Overall these types of cases are not that common, but we see a good number of them. I'll give you another example of a rape case in which I was involved. After a year of unproductive investigation, a police department came to us to ask for our assistance in profiling a rape case. They advised us that they'd initially gone to a local psychologist who'd constructed an in-depth, 25-page profile of this unknown offender. Normally we don't "re-profile" a case. If it's been profiled once, we typically let it alone, but they really wanted our input. After reviewing the evidence, another agent and I concluded that the "rape" was a false allegation. We did not know that this was consistent with the opinion of the police department as well until after we'd advised them of our opinion. Yet this psychologist had constructed a profile with incredible detail, such as the fact that the offender was an amateur artist who liked to finger-paint as child, and none of it was true. So we helped the police construct an interview strategy that would allow the pseudo-victim to tell the truth, and she tearfully admitted that she had fabricated the entire incident and was greatly relieved to put it behind her. It was no wonder they couldn't find the guy that the psychologist had profiledhe didn't exist.
You have to be trained in a lot of different areas to engage in criminal investigative analysis. Part of it is assessing for false allegations and that's done in every crime evaluated. Many times that isn't the core issue and may be done almost unconsciously, but in order to ensure a thorough analysis, it's a necessary part of the analytical process.
Is there a concern about investigative analysis being done badly?
One of the issues with profiling now is professionalism. Anyone can raise his hand and declare himself a "profiler." This discipline is in its embryonic stages and perhaps it's a bit like medicine was in the Wild, Wild West. You get a lot of quacks and snake oil salesmen running around. There currently are no board exams or licensing requirements, but hopefully as the discipline grows, standards will emerge. There is a movement in that direction right now. The International Criminal Investigative Analyst Fellowship (ICIAF) is a group of FBI-trained "profilers" who have started their own organization and are conducting training sessions and setting up standards. In my opinion, one of the most important prerequisites is that a would-be profiler needs to be an experienced investigator, as this is an investigation-oriented discipline. You are going to be in a position of offering investigative or interview strategies to already experienced investigators. If you have no such experience, you really have no credibility and that's a huge issue.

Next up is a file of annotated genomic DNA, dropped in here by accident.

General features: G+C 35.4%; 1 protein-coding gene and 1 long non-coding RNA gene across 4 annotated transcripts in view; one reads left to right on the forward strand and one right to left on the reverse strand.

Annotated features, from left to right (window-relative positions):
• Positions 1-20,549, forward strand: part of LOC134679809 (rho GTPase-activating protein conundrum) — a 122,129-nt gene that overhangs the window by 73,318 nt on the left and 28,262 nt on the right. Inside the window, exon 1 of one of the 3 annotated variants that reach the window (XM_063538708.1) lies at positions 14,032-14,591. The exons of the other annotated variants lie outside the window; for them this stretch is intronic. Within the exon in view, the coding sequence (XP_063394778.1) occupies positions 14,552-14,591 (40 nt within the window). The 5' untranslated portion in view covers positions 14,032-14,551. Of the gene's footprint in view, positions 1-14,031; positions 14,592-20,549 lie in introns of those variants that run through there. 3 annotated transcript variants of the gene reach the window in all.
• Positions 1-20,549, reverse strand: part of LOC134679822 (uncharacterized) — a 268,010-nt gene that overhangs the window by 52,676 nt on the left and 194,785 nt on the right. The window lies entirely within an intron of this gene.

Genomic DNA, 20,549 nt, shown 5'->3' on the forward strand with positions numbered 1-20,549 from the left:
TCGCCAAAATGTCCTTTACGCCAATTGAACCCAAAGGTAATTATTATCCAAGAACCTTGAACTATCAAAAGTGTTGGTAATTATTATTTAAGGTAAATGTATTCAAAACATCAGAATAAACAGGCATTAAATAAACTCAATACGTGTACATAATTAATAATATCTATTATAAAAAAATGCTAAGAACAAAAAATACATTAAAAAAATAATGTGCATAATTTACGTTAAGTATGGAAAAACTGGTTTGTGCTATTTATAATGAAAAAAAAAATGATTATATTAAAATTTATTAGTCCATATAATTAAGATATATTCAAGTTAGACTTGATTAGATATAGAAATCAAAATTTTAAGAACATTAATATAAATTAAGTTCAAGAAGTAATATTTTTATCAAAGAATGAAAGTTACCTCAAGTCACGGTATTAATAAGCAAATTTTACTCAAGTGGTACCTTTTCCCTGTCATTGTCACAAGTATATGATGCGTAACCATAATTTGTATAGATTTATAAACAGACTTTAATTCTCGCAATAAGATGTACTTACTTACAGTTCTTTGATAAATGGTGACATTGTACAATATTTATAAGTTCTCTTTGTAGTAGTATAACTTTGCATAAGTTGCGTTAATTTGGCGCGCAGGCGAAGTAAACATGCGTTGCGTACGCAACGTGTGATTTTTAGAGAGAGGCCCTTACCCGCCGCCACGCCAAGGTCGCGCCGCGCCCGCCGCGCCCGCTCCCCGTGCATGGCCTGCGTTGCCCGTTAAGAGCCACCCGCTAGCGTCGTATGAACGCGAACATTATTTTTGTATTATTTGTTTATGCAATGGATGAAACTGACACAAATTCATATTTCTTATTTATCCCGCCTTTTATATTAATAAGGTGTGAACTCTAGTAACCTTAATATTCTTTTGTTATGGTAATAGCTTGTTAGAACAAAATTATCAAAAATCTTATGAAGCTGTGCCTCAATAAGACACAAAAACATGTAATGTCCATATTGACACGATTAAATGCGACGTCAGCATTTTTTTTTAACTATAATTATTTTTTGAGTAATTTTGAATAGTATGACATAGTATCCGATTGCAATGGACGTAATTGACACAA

In fact, the FBI selects its "profilers" from the ranks of experienced agents. When an already experienced FBI agent comes into the unit, there is a period of approximately two years of work and study, not only under the wing of an experienced profiler, but also attending outside schools. For example, one must attend the Armed Forces Institute of Pathology to study forensic pathology, and also go to various interview and interrogation schools in addition to the FBI's interview and interrogation school. Other types of training must also be completed before the FBI determines that an already experienced agent is fully competent to do this type of analysis. And there's only one place to get experience with crimes and criminal behavior and that is in law enforcement. It's like any other area of expertise: You need to be in it every day. There are charlatans out there claiming they can teach you to "profile" after a one-day, three-day or five-day school. Some pretenders offer courses over the Internet as well. It's a shame.